Vail Daily column: Ex post facto laws |

Vail Daily column: Ex post facto laws

You gotta love the elocution of certain words and phrases, particularly in the confounding arena of law and legalisms. We’ve run in to some of these before in this column, words and combinations like “voir dire,” “in liminie,” arcania such as “nisi prius,” and my personal favorite, “ipse dixit,” which sounds, at least, when rolling off your tongue, like what must be a species of a small and cuddly creature in a fairy story. Conjure up an image of an ipse dixit if you will and see what comes to mind. But, alas, in the world of legal circumlocutions, “ipse dixit” is nothing of the sort. Instead, in Latin, the mother tongue of law, it is nothing so exotic. What it means is simply “he himself said it.” How blah.

How “ipse dixit”is used is in the context of a bare assertion resting on no authority other than the individual holding forth what was said. Now, most people, I presume, would be more straightforward, saying something like “there’s no support for that.” Or perhaps, waxing ever so slightly more eloquently, “that’s a bare assertion!” But no, not lawyers. Lawyers prefer to ipse dixit, sending the more faint of heart scrambling to their Black’s (a legal dictionary) in order to unknot the tangled lexicon of law.

Still, no less a sage than Bill Clinton once observed, “words mean things.”

“Ex post facto?” You may be scratching your head. You know you’ve heard the phrase before. High school civics? “Boston Legal”? A self-contained aphorism, the DaVinci Code of which remains unlocked?

For those self-flagellists among you, ex post fact is, legally-speaking, the opposite or inverse of “ab initio.” More on that in just a sec.

For the moment, let’s vivisect ex post facto bit by thorny bit and, once exposed, we’ll weave in its relationship to things “ab initio.”

“Ex post facto” means, simply and literally, “after the fact.” An ex post facto law then is, logically, one which is passed after the occurrence of a fact or commission of an act which retrospectively changes the legal consequences or relations of such fact or deed. Less obtusely, an ex post facto law is one which reflects backwards – reaching, like a wicked hand of retribution, into the past – which changes the rules which were in force at the time you did (or didn’t do) something to which the law relates. It’s like making up the rules in a sporting event and then applying them to an earlier moment in time. For example, you score and in the middle of your scoring dance, the rules are changed to redefine what constitutes a score, thus nullifying the points you’ve put on the board and rendering your silly dancing without meaning (other than, of course, the Zeitgeist of silly self-expression).

Under the Constitution, at Article 1 Section 10, the states are expressly forbidden from passing “any ex post facto law.” Most state constitutions contain similar prohibitions which, it seems clear, is what democratic fairness dictates.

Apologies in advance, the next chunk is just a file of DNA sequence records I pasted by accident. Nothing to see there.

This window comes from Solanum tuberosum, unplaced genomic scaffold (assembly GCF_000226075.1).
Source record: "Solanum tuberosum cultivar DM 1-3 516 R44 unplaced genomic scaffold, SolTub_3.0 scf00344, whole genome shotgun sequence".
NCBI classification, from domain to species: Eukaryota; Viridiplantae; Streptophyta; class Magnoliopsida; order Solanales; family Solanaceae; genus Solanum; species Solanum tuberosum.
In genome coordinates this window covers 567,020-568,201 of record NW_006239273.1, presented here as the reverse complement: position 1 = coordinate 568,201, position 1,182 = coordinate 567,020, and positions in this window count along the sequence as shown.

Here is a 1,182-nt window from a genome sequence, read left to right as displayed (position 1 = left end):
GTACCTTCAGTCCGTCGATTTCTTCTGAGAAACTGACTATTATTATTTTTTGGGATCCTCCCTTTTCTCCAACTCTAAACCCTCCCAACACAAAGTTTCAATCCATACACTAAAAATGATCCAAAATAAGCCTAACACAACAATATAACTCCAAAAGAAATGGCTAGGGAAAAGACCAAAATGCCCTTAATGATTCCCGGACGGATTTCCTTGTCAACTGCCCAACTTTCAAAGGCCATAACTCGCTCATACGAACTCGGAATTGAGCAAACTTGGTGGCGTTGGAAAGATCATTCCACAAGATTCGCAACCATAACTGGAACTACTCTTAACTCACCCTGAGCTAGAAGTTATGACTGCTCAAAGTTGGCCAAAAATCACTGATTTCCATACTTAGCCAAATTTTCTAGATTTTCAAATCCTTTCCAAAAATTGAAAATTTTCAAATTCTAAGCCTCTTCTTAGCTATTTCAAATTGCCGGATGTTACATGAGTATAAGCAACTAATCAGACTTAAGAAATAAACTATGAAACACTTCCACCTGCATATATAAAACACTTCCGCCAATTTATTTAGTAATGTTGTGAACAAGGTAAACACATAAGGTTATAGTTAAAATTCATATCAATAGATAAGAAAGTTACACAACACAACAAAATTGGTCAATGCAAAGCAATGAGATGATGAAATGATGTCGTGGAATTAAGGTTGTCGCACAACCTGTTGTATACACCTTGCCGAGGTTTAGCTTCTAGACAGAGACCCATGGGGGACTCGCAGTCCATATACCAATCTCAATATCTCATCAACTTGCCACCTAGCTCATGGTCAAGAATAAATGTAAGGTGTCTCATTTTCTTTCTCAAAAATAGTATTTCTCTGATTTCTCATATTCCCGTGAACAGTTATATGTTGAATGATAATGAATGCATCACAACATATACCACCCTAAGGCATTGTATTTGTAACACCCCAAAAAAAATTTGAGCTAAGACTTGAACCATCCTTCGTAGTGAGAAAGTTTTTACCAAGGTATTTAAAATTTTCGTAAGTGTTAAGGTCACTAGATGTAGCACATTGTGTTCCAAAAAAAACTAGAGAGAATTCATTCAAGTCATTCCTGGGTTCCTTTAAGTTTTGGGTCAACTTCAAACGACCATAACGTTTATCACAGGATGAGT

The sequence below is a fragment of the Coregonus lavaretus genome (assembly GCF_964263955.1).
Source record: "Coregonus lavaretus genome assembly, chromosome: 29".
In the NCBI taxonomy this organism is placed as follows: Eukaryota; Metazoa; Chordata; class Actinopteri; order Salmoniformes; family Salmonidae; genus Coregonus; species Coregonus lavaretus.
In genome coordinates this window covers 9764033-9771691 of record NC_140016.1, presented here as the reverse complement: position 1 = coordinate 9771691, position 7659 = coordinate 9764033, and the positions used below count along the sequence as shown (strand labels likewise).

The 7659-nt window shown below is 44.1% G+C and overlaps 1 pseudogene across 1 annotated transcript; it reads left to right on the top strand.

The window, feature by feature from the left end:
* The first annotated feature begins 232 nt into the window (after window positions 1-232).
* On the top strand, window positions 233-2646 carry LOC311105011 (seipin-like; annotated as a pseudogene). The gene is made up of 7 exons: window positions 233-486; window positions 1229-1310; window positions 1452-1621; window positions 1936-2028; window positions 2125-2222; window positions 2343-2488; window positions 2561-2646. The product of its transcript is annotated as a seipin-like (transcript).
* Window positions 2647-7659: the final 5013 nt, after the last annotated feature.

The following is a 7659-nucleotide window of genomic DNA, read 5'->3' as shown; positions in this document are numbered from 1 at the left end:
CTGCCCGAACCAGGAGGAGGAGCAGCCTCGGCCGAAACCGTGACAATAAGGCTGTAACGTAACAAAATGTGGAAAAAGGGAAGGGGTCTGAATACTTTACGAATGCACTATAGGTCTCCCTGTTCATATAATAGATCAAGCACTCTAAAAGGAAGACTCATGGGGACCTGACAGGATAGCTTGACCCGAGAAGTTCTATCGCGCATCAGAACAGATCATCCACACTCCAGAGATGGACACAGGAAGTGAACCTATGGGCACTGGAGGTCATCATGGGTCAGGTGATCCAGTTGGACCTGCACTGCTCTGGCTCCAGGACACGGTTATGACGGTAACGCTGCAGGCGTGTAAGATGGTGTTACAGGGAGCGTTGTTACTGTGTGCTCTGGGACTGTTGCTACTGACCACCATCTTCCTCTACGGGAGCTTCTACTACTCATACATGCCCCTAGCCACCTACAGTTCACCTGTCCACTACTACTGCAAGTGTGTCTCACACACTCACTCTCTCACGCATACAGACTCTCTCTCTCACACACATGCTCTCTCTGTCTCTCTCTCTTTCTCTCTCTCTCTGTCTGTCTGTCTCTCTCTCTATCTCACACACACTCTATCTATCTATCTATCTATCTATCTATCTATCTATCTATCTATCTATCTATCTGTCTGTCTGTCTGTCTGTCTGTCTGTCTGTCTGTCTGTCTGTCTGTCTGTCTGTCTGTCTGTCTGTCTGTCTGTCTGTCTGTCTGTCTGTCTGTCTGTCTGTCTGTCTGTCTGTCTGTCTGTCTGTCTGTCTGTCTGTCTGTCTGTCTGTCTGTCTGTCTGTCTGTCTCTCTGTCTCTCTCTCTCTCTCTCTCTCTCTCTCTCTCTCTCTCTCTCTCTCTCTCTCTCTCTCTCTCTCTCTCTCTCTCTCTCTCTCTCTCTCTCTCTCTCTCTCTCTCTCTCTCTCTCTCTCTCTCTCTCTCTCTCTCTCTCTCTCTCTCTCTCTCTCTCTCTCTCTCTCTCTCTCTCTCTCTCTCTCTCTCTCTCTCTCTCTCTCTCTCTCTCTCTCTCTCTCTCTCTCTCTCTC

As an ex post facto law provides for the retroactive imposition of legal consequences (usually, the infliction of punishment) for an act done which, when committed, was legal, the predictability of the law generally, if such laws were to be tolerated, would be sacrificed. Simply, if laws could be made in the future which related backward, how could you ever know when you were doing something – conceivably any “something” – that at some point in the future you would be punished for doing what was legal at the time you did it? Similarly, an ex post fact law can exacerbate the consequences of something which was, at the time you did it, illegal by retroactively increasing the punishment associated with the act. Being admittedly farcical, let’s say the possession of an ounce or less of marijuana which is now a class 2 petty offense, were later changed and applied backward to be classified a felony. What was at the time you did it an act punishable by a simple, relatively minor fine, would instead potentially subject you to some serious time in the pokey.

This is not to say that laws and the punishment meted out with their violation cannot be changed. It’s just that if the punishment is changed, or if a new law is enacted, it cannot be applied backward to relate to conduct which occurred before the law was passed. Using our pot example again, let’s say the legislature in its wisdom, or the electorate, determined that possession of pot in any amount should be a felony. If that law were adopted, it could be adopted only to provide that “henceforth” possession of marijuana will be a felony. If you possessed less than an ounce before the penalty was increased, the new increased penalty could not be enforced backward and applied to you.

All of this lends both fairness and certainty to the law.

What now about the mirror image of ex post facto laws, laws “ab initio?” Well “ab initio” simply means from the beginning or from the first. Thus, an “ab initio” law is one which applied from the beginning or from the inception.

Thankfully, owing to the enlightened guidance of the founder, ex post facto laws are strictly verboten. All we need concern ourselves with in monitoring our conduct are laws “ab initio.” And that should lighten all our legal burdens.

Rohn K. Robbins is an attorney licensed before the bars of Colorado and California who practices in the Vail Valley. His practice areas include business and commercial transactions, real estate and development, homeowners’ associations, family law and divorce and civil litigation. He may be heard on Wednesdays at 7 p.m. on KZYR radio (97.7 FM) and seen on ECOTV 18 as host of “Community Focus.” Robbins may be reached at 970-926-4461 or at his email address,

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